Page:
Relations between Switzerland and Portugal are traditionally good and characterised by mutual good will. Social exchange is a significant element in their relations, based on the large number of Portuguese nationals living in Switzerland. Portugal, on the other hand, is a popular holiday destination for the Swiss.
Bilateral relations Switzerland–Portugal
Key aspects of diplomatic relations
Switzerland and Portugal cooperate at the multilateral level. In particular, Portugal is an important partner of Switzerland vis-à-vis the UN Security Council. During its term as a non-permanent member of the UN Security Council, the country supported reform of the organisation’s working methods.
Economic relations between the two countries are steeped in tradition, not least owing to the some 270,000 Portuguese citizens living in Switzerland. The Portuguese community in Switzerland represents the third-largest group of foreigners. Nonetheless, commercial trade between the countries remains at a low level.
By international comparison, both as purchaser and as supplier of goods, Portugal ranks number 13. Switzerland mainly exports pharmaceutical products, machines and watches to Portugal, while primarily importing agricultural products, clothing, paper and motor vehicles from Portugal.
The protocol of amendment that entered into force in October 2013 brought the double taxation agreement of 1974 up to date.
A Swiss-Portuguese chamber of commerce and industry has been operating in Lisbon since the late 1980s, while its Portuguese counterpart, the aicep Portugal Global - Trade & Investment Agency, is located at the Portuguese Consulate-General in Zurich.
Cooperation in education, research and innovation
The Ecole hôtelière de Lausanne EHL (Lausanne Hospitality Management School) is cooperating with the Portuguese State Secretariat for Tourism in the certification of 16 national hotel schools. Lisbon's Instituto Superior Técnico (IST) and the Federal Institute of Technology in Lausanne (EPFL) run a joint doctorate-degree programme in robotics and hydraulics. Swiss architects are regularly welcomed at Portuguese universities as high-calibre guests.
Scholars and artists from Portugal can apply for Swiss Government Excellence Scholarships to the State Secretariat for Education Research and Innovation (SERI).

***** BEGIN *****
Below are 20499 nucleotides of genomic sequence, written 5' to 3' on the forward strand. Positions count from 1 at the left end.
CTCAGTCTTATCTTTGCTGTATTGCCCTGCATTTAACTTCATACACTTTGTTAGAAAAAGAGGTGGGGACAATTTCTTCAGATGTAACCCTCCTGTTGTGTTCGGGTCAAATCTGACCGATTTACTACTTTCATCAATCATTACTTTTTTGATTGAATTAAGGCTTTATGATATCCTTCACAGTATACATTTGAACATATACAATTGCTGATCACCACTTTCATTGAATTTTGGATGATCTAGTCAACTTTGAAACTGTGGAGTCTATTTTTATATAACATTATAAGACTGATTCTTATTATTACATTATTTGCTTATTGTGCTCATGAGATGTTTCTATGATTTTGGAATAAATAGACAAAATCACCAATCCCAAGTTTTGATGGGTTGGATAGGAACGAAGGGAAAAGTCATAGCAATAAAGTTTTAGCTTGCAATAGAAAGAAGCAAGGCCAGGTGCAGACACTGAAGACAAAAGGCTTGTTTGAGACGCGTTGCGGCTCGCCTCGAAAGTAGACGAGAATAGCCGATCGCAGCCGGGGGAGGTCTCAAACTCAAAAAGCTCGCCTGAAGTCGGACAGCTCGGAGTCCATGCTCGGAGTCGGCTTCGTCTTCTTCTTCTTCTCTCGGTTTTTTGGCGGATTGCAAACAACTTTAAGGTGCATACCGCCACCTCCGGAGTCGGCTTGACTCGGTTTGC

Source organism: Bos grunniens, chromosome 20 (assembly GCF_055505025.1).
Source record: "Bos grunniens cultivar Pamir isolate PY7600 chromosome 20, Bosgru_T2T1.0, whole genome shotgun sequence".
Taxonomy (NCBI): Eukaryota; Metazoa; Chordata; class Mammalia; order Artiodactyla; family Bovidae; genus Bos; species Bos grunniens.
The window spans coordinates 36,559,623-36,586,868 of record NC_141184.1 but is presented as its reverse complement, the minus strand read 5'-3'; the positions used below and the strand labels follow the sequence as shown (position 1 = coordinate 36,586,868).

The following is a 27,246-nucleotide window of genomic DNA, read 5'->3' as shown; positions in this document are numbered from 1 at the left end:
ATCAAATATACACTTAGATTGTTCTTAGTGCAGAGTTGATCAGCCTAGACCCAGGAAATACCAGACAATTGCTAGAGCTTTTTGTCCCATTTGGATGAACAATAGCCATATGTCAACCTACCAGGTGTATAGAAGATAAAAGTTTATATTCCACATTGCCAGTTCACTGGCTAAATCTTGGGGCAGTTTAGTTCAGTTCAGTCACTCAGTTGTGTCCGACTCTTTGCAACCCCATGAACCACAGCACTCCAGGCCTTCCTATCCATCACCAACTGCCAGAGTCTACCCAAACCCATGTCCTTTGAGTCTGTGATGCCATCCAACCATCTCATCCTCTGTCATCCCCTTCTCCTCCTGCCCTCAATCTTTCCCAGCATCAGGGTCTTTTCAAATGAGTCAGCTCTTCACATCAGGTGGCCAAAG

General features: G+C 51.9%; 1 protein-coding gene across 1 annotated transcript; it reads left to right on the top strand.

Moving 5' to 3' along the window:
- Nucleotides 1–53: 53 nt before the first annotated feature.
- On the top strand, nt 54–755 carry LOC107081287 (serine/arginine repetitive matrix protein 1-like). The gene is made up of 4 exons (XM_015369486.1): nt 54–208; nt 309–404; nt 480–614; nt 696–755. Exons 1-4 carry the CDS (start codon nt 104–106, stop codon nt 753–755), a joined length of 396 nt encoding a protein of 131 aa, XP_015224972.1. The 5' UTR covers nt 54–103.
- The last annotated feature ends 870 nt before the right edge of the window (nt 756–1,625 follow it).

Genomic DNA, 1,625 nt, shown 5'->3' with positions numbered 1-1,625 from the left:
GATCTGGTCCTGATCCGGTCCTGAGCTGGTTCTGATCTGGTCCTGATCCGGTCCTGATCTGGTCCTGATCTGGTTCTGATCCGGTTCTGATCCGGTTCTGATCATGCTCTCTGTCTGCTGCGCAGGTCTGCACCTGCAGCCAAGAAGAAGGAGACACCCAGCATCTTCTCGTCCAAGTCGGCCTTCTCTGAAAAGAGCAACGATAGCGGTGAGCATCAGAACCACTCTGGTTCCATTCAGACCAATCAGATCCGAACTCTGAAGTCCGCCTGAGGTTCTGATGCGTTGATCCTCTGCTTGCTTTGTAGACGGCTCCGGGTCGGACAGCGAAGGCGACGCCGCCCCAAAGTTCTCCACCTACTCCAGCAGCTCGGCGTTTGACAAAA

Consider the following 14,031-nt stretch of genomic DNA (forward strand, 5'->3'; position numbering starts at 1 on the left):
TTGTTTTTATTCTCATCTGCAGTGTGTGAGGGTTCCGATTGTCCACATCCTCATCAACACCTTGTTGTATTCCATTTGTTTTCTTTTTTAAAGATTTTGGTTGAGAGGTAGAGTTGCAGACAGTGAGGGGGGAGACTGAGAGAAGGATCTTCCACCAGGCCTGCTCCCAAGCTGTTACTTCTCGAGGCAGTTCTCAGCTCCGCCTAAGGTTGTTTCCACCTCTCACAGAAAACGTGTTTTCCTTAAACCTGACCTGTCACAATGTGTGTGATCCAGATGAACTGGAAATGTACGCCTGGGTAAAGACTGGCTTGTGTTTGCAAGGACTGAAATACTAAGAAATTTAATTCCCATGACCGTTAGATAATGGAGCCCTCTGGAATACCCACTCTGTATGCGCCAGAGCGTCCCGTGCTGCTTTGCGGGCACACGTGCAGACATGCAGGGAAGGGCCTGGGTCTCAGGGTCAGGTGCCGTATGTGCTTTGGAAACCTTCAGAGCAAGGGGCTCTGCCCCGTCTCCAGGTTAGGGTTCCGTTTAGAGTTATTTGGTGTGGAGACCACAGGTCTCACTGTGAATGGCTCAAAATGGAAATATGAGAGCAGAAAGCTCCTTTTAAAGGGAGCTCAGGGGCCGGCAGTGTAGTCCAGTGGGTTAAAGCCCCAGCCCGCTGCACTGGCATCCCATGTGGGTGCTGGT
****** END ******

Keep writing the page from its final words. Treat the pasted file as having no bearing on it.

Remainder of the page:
Swiss music featured prominently in Portugal in 2015 with numerous concerts given throughout the country by Swiss musicians, involving various jazz groups, the choirs Calliope from Lausanne and Le Chêne from Gland, and the groups Juventus Musica Basel, Jugend Sinfonie Orchester Konservatorium Bern and Konsi Big Band Konservatorium Bern. This year Baldur Brönnimann was the principal conductor of the Porto Symphony Orchestra. Lisbon hosted the dancer Simon Wehrli and performances by King Size and Cinema Apollo of the Théâtre Vidy-Lausanne. The books Le Retour aux Indes by Éric Masserey and The Freak, Le dernier film de Chaplin by Pierre Smolik have been published in Portuguese.
Swiss nationals in Portugal
At the end of 2016, there were 3,723 Swiss nationals living in Portugal, more than half of whom were holders of dual citizenship.
History of bilateral relations
Paracelsus visited Portugal in 1515 and wrote about his impressions as the first Swiss visitor. Leonhard Thurneysen, a natural scientist from Basel, visited the kingdom in 1555–56. From the early 1800s, the Swiss began going to Lisbon more and more frequently, one of whom was the royal banker David de Pury, who settled there in 1736.
In 1815, the Portuguese government recognised Swiss neutrality. At this time too, consular relations were established between the two countries, even though the first formal agreement was only signed in 1883.
Switzerland opened a consulate in Lisbon in 1817, to be transformed into a consulate-general in 1874. A Swiss diplomatic chancery began operations in the Portuguese capital in 1936, turning into a legation in 1945, and later raised to embassy status in 1959. Portugal set up its first consulate in Switzerland in 1855. In 1892, a Portuguese legation was established in Bern and upgraded to an embassy in 1959.
The membership of both countries in the European Free Trade Association (EFTA) from 1960 to 1985 served to foster intergovernmental relations. From 1963 to 1975, Switzerland represented Portuguese interests in Senegal.
Reciprocal visits became more frequent beginning in 1977. Visits were paid to their Portuguese counterparts by Swiss President Couchepin in 2003; Federal Councillor Schmid in 2004; and Swiss President Calmy-Rey in 2007.